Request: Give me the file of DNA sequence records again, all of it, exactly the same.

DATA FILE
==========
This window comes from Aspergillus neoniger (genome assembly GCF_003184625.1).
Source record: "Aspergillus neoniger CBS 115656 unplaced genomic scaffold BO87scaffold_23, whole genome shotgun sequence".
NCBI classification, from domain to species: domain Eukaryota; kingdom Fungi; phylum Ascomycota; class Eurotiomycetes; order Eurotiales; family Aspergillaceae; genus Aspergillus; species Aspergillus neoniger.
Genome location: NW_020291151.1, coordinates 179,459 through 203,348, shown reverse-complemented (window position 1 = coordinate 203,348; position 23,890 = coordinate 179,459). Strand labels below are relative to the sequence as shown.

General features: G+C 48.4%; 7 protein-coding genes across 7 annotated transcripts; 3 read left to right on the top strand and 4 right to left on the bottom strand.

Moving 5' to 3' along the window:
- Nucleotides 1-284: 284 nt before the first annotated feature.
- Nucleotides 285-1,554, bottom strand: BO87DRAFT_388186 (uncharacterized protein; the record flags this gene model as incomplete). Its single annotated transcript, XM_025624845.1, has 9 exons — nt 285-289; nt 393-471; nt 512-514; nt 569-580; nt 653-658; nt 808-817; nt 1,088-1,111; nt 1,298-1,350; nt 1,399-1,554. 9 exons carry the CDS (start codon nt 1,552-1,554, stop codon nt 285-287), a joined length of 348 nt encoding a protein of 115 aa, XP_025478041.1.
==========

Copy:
This window comes from Aspergillus neoniger (genome assembly GCF_003184625.1).
Source record: "Aspergillus neoniger CBS 115656 unplaced genomic scaffold BO87scaffold_23, whole genome shotgun sequence".
NCBI classification, from domain to species: domain Eukaryota; kingdom Fungi; phylum Ascomycota; class Eurotiomycetes; order Eurotiales; family Aspergillaceae; genus Aspergillus; species Aspergillus neoniger.
Genome location: NW_020291151.1, coordinates 179,459 through 203,348, shown reverse-complemented (window position 1 = coordinate 203,348; position 23,890 = coordinate 179,459). Strand labels below are relative to the sequence as shown.

General features: G+C 48.4%; 7 protein-coding genes across 7 annotated transcripts; 3 read left to right on the top strand and 4 right to left on the bottom strand.

Moving 5' to 3' along the window:
- Nucleotides 1-284: 284 nt before the first annotated feature.
- Nucleotides 285-1,554, bottom strand: BO87DRAFT_388186 (uncharacterized protein; the record flags this gene model as incomplete). Its single annotated transcript, XM_025624845.1, has 9 exons — nt 285-289; nt 393-471; nt 512-514; nt 569-580; nt 653-658; nt 808-817; nt 1,088-1,111; nt 1,298-1,350; nt 1,399-1,554. 9 exons carry the CDS (start codon nt 1,552-1,554, stop codon nt 285-287), a joined length of 348 nt encoding a protein of 115 aa, XP_025478041.1.